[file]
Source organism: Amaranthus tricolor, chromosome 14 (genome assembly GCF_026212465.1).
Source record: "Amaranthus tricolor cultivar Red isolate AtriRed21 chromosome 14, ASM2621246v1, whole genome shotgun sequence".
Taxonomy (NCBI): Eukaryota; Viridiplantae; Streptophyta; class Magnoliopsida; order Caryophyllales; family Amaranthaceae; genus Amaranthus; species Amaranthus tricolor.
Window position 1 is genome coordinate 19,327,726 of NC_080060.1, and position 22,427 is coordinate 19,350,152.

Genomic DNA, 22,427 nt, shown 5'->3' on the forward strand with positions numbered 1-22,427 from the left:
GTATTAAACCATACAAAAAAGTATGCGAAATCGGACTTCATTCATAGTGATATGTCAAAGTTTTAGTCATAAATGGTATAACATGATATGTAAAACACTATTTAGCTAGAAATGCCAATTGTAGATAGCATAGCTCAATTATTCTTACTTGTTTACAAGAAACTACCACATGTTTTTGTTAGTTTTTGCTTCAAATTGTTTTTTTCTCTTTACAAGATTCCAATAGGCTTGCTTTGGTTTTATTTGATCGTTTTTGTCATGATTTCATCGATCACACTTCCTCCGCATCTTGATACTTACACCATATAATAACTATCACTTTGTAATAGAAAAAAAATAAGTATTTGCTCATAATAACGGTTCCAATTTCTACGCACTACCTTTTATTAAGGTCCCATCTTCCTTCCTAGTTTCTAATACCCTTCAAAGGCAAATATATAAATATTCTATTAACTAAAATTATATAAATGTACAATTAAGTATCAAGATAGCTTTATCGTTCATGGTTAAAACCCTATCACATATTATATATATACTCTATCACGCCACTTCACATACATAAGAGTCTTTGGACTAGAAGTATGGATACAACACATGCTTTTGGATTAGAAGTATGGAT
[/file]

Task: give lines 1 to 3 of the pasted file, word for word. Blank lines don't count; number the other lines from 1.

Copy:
Source organism: Amaranthus tricolor, chromosome 14 (genome assembly GCF_026212465.1).
Source record: "Amaranthus tricolor cultivar Red isolate AtriRed21 chromosome 14, ASM2621246v1, whole genome shotgun sequence".
Taxonomy (NCBI): Eukaryota; Viridiplantae; Streptophyta; class Magnoliopsida; order Caryophyllales; family Amaranthaceae; genus Amaranthus; species Amaranthus tricolor.